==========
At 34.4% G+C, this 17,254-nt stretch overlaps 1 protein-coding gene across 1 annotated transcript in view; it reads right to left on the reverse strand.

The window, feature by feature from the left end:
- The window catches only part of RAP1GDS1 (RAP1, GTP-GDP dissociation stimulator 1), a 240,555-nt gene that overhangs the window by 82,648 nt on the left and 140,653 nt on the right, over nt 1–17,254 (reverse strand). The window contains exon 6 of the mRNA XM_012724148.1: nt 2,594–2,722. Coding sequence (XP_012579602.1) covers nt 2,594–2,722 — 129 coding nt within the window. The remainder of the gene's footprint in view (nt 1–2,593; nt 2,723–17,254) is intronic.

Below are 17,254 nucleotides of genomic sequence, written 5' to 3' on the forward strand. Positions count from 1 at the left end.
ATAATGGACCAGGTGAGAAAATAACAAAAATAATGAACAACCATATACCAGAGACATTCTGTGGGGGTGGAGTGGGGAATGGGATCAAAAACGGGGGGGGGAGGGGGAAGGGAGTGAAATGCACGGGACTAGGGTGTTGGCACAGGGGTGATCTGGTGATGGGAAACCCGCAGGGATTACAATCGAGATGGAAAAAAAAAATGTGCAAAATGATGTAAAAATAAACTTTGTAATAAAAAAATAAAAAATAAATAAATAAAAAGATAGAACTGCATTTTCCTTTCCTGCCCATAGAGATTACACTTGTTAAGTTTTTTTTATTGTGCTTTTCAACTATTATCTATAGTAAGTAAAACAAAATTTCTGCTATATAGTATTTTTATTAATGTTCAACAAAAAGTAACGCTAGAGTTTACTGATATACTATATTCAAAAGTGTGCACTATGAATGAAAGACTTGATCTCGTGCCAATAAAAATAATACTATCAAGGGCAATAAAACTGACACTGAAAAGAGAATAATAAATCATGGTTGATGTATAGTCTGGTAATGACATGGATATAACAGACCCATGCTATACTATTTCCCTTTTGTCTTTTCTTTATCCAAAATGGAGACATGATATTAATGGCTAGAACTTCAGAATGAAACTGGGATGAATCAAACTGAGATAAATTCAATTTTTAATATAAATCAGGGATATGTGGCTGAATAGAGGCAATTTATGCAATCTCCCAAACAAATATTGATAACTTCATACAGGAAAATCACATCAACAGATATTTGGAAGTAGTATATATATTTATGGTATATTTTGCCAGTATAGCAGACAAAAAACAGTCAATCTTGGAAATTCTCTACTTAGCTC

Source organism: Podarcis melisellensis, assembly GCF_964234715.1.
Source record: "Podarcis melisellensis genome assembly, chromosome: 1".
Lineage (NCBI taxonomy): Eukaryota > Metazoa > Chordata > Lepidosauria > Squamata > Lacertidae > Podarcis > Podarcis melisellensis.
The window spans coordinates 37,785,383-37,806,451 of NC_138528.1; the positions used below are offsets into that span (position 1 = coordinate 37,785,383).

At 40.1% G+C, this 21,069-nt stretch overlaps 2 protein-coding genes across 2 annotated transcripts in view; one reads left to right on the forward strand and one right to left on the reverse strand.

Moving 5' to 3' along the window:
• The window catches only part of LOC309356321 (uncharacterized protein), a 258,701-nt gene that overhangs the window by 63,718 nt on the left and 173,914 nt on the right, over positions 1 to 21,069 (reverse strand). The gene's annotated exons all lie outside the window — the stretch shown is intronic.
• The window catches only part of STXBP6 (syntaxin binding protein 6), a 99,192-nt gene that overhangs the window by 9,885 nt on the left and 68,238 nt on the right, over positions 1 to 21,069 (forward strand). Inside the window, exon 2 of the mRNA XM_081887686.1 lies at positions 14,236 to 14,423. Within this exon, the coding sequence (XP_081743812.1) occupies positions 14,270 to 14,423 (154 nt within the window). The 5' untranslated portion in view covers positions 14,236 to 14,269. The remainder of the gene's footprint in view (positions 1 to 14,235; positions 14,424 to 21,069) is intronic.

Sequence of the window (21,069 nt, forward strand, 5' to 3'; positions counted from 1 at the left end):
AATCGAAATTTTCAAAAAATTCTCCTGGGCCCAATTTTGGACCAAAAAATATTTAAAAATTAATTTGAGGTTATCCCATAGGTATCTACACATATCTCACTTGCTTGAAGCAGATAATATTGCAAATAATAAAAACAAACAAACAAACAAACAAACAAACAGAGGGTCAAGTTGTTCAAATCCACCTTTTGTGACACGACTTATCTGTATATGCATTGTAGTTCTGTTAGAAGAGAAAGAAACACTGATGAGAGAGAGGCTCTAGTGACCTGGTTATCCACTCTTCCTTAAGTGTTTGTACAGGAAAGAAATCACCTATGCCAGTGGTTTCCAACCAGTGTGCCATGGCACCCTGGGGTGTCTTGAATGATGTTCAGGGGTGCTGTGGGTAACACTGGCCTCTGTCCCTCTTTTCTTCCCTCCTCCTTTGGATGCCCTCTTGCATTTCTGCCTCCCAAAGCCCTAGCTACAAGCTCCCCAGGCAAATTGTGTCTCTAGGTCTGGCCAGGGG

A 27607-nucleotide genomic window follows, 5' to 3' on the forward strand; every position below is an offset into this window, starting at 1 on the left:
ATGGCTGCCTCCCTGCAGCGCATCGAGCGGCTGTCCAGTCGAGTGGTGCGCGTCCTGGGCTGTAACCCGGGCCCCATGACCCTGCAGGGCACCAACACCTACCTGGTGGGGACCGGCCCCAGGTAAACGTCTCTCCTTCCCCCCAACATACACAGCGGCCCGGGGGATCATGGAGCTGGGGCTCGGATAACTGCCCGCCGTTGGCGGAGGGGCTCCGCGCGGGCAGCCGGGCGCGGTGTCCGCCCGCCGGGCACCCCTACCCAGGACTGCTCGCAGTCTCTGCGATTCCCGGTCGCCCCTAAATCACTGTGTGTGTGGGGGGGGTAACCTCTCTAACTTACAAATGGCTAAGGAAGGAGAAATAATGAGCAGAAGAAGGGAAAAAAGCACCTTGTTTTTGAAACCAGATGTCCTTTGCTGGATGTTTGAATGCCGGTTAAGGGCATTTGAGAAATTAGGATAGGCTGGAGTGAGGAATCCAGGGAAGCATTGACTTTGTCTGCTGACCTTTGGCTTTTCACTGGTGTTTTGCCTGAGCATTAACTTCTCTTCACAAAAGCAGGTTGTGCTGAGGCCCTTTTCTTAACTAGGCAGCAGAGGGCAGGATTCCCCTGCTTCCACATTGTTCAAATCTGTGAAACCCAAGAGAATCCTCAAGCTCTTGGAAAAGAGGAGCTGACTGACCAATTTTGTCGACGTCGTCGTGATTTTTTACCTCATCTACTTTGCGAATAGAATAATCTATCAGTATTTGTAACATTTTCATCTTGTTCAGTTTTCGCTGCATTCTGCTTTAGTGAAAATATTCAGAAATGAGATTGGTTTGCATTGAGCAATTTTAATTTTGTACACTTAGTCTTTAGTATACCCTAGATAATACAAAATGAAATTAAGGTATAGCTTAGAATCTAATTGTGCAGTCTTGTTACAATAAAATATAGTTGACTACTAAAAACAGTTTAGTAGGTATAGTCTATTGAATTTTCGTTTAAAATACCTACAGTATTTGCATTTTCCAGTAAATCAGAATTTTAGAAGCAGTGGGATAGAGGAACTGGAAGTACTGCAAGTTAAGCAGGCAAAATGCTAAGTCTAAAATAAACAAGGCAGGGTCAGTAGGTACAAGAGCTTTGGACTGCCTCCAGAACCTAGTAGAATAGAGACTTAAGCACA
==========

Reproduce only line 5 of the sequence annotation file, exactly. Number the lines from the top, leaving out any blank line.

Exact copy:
ATAATGGACCAGGTGAGAAAATAACAAAAATAATGAACAACCATATACCAGAGACATTCTGTGGGGGTGGAGTGGGGAATGGGATCAAAAACGGGGGGGGGAGGGGGAAGGGAGTGAAATGCACGGGACTAGGGTGTTGGCACAGGGGTGATCTGGTGATGGGAAACCCGCAGGGATTACAATCGAGATGGAAAAAAAAAATGTGCAAAATGATGTAAAAATAAACTTTGTAATAAAAAAATAAAAAATAAATAAATAAAAAGATAGAACTGCATTTTCCTTTCCTGCCCATAGAGATTACACTTGTTAAGTTTTTTTTATTGTGCTTTTCAACTATTATCTATAGTAAGTAAAACAAAATTTCTGCTATATAGTATTTTTATTAATGTTCAACAAAAAGTAACGCTAGAGTTTACTGATATACTATATTCAAAAGTGTGCACTATGAATGAAAGACTTGATCTCGTGCCAATAAAAATAATACTATCAAGGGCAATAAAACTGACACTGAAAAGAGAATAATAAATCATGGTTGATGTATAGTCTGGTAATGACATGGATATAACAGACCCATGCTATACTATTTCCCTTTTGTCTTTTCTTTATCCAAAATGGAGACATGATATTAATGGCTAGAACTTCAGAATGAAACTGGGATGAATCAAACTGAGATAAATTCAATTTTTAATATAAATCAGGGATATGTGGCTGAATAGAGGCAATTTATGCAATCTCCCAAACAAATATTGATAACTTCATACAGGAAAATCACATCAACAGATATTTGGAAGTAGTATATATATTTATGGTATATTTTGCCAGTATAGCAGACAAAAAACAGTCAATCTTGGAAATTCTCTACTTAGCTC